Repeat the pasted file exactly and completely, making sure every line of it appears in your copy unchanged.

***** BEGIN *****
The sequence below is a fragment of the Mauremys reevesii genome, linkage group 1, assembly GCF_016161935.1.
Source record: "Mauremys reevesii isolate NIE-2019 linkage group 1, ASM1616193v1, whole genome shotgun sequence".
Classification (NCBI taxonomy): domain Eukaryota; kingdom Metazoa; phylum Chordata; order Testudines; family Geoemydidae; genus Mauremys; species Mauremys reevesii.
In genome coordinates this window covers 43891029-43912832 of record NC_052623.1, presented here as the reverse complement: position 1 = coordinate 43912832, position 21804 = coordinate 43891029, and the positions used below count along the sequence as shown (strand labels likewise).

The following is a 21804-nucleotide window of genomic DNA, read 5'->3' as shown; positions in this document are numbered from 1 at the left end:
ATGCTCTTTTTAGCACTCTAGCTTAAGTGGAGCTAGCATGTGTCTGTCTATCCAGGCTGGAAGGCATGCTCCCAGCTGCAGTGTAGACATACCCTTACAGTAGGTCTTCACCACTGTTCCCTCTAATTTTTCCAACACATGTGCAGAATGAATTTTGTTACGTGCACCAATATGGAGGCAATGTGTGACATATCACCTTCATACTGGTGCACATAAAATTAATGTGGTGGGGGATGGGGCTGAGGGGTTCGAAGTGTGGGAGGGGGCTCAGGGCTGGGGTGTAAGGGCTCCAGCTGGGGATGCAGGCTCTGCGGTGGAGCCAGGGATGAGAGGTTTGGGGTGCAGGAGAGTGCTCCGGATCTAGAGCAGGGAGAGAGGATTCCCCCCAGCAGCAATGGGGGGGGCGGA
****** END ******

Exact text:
The sequence below is a fragment of the Mauremys reevesii genome, linkage group 1, assembly GCF_016161935.1.
Source record: "Mauremys reevesii isolate NIE-2019 linkage group 1, ASM1616193v1, whole genome shotgun sequence".
Classification (NCBI taxonomy): domain Eukaryota; kingdom Metazoa; phylum Chordata; order Testudines; family Geoemydidae; genus Mauremys; species Mauremys reevesii.
In genome coordinates this window covers 43891029-43912832 of record NC_052623.1, presented here as the reverse complement: position 1 = coordinate 43912832, position 21804 = coordinate 43891029, and the positions used below count along the sequence as shown (strand labels likewise).

The following is a 21804-nucleotide window of genomic DNA, read 5'->3' as shown; positions in this document are numbered from 1 at the left end:
ATGCTCTTTTTAGCACTCTAGCTTAAGTGGAGCTAGCATGTGTCTGTCTATCCAGGCTGGAAGGCATGCTCCCAGCTGCAGTGTAGACATACCCTTACAGTAGGTCTTCACCACTGTTCCCTCTAATTTTTCCAACACATGTGCAGAATGAATTTTGTTACGTGCACCAATATGGAGGCAATGTGTGACATATCACCTTCATACTGGTGCACATAAAATTAATGTGGTGGGGGATGGGGCTGAGGGGTTCGAAGTGTGGGAGGGGGCTCAGGGCTGGGGTGTAAGGGCTCCAGCTGGGGATGCAGGCTCTGCGGTGGAGCCAGGGATGAGAGGTTTGGGGTGCAGGAGAGTGCTCCGGATCTAGAGCAGGGAGAGAGGATTCCCCCCAGCAGCAATGGGGGGGGCGGA